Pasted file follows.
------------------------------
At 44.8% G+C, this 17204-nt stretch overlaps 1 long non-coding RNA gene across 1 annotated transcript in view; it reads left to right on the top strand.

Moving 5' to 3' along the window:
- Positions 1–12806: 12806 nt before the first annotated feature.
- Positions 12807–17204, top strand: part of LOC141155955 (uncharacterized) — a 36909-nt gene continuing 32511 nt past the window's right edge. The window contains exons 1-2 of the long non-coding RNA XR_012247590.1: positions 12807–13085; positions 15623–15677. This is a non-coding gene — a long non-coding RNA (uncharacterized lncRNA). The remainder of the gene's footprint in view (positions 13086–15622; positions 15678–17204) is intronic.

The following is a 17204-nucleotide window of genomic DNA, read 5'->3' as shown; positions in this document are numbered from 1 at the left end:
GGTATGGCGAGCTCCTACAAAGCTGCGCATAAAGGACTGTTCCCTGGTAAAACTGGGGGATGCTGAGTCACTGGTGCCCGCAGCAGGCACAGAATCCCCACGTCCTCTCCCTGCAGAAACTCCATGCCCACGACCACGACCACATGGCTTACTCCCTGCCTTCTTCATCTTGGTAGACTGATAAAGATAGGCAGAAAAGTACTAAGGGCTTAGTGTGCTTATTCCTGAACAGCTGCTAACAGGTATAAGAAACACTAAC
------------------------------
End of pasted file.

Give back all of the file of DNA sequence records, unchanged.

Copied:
At 44.8% G+C, this 17204-nt stretch overlaps 1 long non-coding RNA gene across 1 annotated transcript in view; it reads left to right on the top strand.

Moving 5' to 3' along the window:
- Positions 1–12806: 12806 nt before the first annotated feature.
- Positions 12807–17204, top strand: part of LOC141155955 (uncharacterized) — a 36909-nt gene continuing 32511 nt past the window's right edge. The window contains exons 1-2 of the long non-coding RNA XR_012247590.1: positions 12807–13085; positions 15623–15677. This is a non-coding gene — a long non-coding RNA (uncharacterized lncRNA). The remainder of the gene's footprint in view (positions 13086–15622; positions 15678–17204) is intronic.

The following is a 17204-nucleotide window of genomic DNA, read 5'->3' as shown; positions in this document are numbered from 1 at the left end:
GGTATGGCGAGCTCCTACAAAGCTGCGCATAAAGGACTGTTCCCTGGTAAAACTGGGGGATGCTGAGTCACTGGTGCCCGCAGCAGGCACAGAATCCCCACGTCCTCTCCCTGCAGAAACTCCATGCCCACGACCACGACCACATGGCTTACTCCCTGCCTTCTTCATCTTGGTAGACTGATAAAGATAGGCAGAAAAGTACTAAGGGCTTAGTGTGCTTATTCCTGAACAGCTGCTAACAGGTATAAGAAACACTAAC